cpuset is an important concepts in linux system and is created to provide a mechanism to assign a set of cpus and mem nodes to a set of tasks.
Details can be found here from kernel documents kernel documents.
Here I am just trying to show some examples on how we can read the info manually and manipulate it to change task’s cpu affinity.
So again I am using my 64 bit Ubuntu vmware system and it has 4 cpus available:
$lscpu Architecture: x86_64 CPU op-mode(s): 32-bit, 64-bit Byte Order: Little Endian CPU(s): 4 On-line CPU(s) list: 0-3 Thread(s) per core: 1 Core(s) per socket: 1 Socket(s): 4 NUMA node(s): 1 Vendor ID: GenuineIntel CPU family: 6 Model: 30 Stepping: 5 CPU MHz: 2925.979 BogoMIPS: 5851.95 Virtualization: VT-x Hypervisor vendor: VMware Virtualization type: full L1d cache: 32K L1i cache: 32K L2 cache: 256K L3 cache: 8192K NUMA node0 CPU(s): 0-3
First of all, cpuset is a hierarchical system like a regular file system starting from root directory.
Each process has a cpuset file in procfs which shows where in the hierarchy the process is attached to.
For example we tried it on our shell process and it shows we are attached to root which is the default.
$cat /proc/$$/cmdline /bin/ksh93 $cat /proc/$$/cpuset /
We want to be able to explore the cpuset file system and we need to mount it first.
$ls /sys/fs/cgroup/ systemd $sudo mkdir /sys/fs/cgroup/cpuset $sudo mount -t cgroup -ocpuset cpuset /sys/fs/cgroup/cpuset $ls /sys/fs/cgroup/cpuset/ cgroup.clone_children cpuset.cpu_exclusive cpuset.mem_hardwall cpuset.memory_pressure_enabled cpuset.mems notify_on_release cgroup.procs cpuset.cpus cpuset.memory_migrate cpuset.memory_spread_page cpuset.sched_load_balance release_agent cgroup.sane_behavior cpuset.mem_exclusive cpuset.memory_pressure cpuset.memory_spread_slab cpuset.sched_relax_domain_level tasks
Now we see files appearing in /sys/fs/cgroup/cpuset/, here we mainly focus on set of cpus allowed:
$cat /sys/fs/cgroup/cpuset/cpuset.cpus 0-3
As can be seen, by default the set of cpus allowed is all cpus online at the system.
And we can see it also controls the memory policy by giving the numa node where memory is required to be allocated from:
$cat /sys/fs/cgroup/cpuset/cpuset.mems 0
So in this case memory is required to be allocated from numa node 0 which is also the only node in the system:
$ls -d /sys/devices/system/node/node* /sys/devices/system/node/node0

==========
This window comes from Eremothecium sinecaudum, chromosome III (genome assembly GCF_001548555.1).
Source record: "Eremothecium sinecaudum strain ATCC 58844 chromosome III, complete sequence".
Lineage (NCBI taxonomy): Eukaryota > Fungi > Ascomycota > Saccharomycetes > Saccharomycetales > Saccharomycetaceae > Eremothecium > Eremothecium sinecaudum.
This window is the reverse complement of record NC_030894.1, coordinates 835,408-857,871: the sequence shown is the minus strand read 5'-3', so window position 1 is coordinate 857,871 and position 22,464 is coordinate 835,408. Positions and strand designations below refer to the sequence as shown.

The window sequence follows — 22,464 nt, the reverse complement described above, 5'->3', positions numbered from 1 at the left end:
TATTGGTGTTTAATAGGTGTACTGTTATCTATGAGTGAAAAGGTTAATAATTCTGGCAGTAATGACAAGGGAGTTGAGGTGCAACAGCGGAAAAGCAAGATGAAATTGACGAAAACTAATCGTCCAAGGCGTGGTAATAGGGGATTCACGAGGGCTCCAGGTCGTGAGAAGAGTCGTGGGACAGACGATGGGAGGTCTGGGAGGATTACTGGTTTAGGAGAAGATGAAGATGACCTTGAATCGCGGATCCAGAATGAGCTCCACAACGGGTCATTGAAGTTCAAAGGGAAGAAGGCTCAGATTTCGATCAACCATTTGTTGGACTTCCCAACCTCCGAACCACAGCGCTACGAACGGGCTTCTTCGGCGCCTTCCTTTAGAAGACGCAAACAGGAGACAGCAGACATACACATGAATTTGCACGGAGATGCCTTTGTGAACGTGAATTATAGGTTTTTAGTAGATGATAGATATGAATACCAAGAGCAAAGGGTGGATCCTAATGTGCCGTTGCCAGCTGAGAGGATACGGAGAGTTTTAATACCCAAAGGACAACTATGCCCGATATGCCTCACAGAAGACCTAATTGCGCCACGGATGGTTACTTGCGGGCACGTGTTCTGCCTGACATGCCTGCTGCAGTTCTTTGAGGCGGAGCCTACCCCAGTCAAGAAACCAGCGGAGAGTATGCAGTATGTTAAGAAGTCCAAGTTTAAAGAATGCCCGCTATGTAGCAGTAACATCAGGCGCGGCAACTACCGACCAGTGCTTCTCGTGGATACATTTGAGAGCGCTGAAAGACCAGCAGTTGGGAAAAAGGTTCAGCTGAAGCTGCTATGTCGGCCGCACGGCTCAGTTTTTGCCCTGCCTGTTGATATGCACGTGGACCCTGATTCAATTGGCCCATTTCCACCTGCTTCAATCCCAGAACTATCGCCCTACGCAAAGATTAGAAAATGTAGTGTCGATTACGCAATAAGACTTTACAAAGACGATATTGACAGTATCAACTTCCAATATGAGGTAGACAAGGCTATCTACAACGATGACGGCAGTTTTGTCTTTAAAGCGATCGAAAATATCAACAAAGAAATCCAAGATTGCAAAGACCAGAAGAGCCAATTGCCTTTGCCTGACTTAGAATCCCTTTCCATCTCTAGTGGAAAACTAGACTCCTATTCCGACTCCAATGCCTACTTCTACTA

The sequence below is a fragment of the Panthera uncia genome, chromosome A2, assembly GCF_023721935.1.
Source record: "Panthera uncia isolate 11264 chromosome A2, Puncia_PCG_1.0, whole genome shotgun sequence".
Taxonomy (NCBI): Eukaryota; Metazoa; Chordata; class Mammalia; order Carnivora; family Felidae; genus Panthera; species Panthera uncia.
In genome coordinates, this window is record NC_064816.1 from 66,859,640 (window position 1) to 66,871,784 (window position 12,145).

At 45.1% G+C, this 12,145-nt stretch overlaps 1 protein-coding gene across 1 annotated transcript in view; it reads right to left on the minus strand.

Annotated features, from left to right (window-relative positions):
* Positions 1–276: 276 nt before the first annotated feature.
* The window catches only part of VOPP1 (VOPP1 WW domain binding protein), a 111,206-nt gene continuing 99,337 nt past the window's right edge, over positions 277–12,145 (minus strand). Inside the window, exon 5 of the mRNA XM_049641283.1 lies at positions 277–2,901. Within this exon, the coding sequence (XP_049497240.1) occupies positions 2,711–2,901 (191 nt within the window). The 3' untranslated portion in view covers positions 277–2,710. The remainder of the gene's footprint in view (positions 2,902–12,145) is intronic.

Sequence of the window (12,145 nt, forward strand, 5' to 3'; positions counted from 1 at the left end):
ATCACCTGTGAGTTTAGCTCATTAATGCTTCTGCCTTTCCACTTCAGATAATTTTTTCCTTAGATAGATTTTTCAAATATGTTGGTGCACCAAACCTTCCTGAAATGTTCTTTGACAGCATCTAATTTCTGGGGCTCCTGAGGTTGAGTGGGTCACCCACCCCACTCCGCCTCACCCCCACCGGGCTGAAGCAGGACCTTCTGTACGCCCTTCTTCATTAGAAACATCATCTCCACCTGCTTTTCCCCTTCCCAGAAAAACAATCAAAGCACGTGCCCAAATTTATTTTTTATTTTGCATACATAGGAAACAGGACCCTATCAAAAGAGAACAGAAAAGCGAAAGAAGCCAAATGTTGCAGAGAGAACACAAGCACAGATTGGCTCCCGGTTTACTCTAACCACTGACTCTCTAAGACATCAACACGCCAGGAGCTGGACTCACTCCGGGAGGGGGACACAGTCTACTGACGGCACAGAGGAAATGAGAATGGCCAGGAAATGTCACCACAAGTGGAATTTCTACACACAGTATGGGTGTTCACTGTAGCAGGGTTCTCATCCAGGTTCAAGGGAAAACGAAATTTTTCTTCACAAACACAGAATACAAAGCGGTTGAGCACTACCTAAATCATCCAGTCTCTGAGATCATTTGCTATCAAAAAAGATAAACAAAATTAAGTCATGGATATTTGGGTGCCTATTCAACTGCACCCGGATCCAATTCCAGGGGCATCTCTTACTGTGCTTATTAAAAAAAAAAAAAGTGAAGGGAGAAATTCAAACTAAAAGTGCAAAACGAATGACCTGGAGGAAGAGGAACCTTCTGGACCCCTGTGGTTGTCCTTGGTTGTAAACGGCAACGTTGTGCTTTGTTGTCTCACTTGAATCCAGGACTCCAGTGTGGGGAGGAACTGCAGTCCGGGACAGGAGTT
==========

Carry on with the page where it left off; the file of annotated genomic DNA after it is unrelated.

And we can also get information such as what process and tasks are attached to this set by reading file cgroup.procs and tasks:
$head -5 /sys/fs/cgroup/cpuset/cgroup.procs 1 2 3 5 7 $head -5 /sys/fs/cgroup/cpuset/tasks 1 2 3 5 7 $diff -u /sys/fs/cgroup/cpuset/cgroup.procs /sys/fs/cgroup/cpuset/tasks|head -10 --- /sys/fs/cgroup/cpuset/cgroup.procs 2015-09-27 15:13:28.858820058 -0400 +++ /sys/fs/cgroup/cpuset/tasks 2015-09-27 15:13:28.858820058 -0400 @@ -252,6 +252,9 @@ 684 789 821 +827 +828 +829 859
The main difference is cgroup.procs also lists thread’s tid while tasks only list main thread’s pid.
$ps -L -p 821 -o tid,pid,cpuid,ppid,args TID PID CPUID PPID COMMAND 821 821 0 1 rsyslogd 827 821 0 1 rsyslogd 828 821 2 1 rsyslogd 829 821 0 1 rsyslogd
Now we see how cpuset works and how it links to processes, we can try to manipulate by creating new cpuset down the hierarchy.
We will name the new cpuset set1:
$sudo mkdir /sys/fs/cgroup/cpuset/set1 $ls /sys/fs/cgroup/cpuset/set1/ cgroup.clone_children cpuset.cpus cpuset.memory_migrate cpuset.memory_spread_slab cpuset.sched_relax_domain_level cgroup.procs cpuset.mem_exclusive cpuset.memory_pressure cpuset.mems notify_on_release cpuset.cpu_exclusive cpuset.mem_hardwall cpuset.memory_spread_page cpuset.sched_load_balance tasks $cat /sys/fs/cgroup/cpuset/set1/cpuset.cpus $cat /sys/fs/cgroup/cpuset/set1/cpuset.mems $cat /sys/fs/cgroup/cpuset/set1/cgroup.procs
As we can see, the mkdir command will instruct the sysfs to automatically create all the needed files and those initial files are just empty, and no processes are currently attached to the new cpuset.
If we simply go and try to attach task we would run to error:
$sudo ksh -c "echo 3671 > /sys/fs/cgroup/cpuset/set1/tasks" ksh: echo: write to 1 failed [No space left on device]
At minimum we need to set up cpus and mems and here we set it up such that cpu will only be allocated from cpu0 and cpu1:
$sudo ksh -c "echo 0-1 > /sys/fs/cgroup/cpuset/set1/cpuset.cpus" $sudo ksh -c "echo 0-1 > /sys/fs/cgroup/cpuset/set1/cpuset.mems" $cat /sys/fs/cgroup/cpuset/set1/cpuset.cpus 0-1 $cat /sys/fs/cgroup/cpuset/set1/cpuset.mems 0
Now we can successfully attach another shell process to the new set:
$sudo ksh -c "echo 3671 > /sys/fs/cgroup/cpuset/set1/tasks"
And we can verify the connections is established correctly:
$cat /sys/fs/cgroup/cpuset/set1/cgroup.procs 3671 $cat /sys/fs/cgroup/cpuset/set1/tasks 3671
It will also be reflected in process 3671’s procfs system:
$cat /proc/3671/cgroup 2:cpuset:/set1 1:name=systemd:/user/1000.user/1.session $cat /proc/3671/cpuset /set1
Since we only limited to cpu0 and cpu1 we expect the cpu affinity mask updated as well:
$cat /proc/3671/status|grep Cpus_allowed Cpus_allowed: 00000000,00000003 Cpus_allowed_list: 0-1
cpuset is a stricter limitation on the cpus allowed so if we try to assign it to any cpus not in cpu0-1 range it will be rejected by the system:
$taskset -p 4 3671 pid 3671's current affinity mask: 3 taskset: failed to set pid 3671's affinity: Invalid argument
And any wider range is AND’ed with the cpuset 0-1 so setting mask of 7 we will get 3 back:
$taskset -p 7 3671 pid 3671's current affinity mask: 3 pid 3671's new affinity mask: 3
Now we update set1 to only allow cpu2 and to verify that we can run ps continuously and see how process 3671 is now always running on cpu2 (the cpuid column):
$cat /sys/fs/cgroup/cpuset/set1/cpuset.cpus 2 $ps -p 3671 -o pid,cpuid,args,user PID CPUID COMMAND USER 3671 2 /bin/ksh93 codywu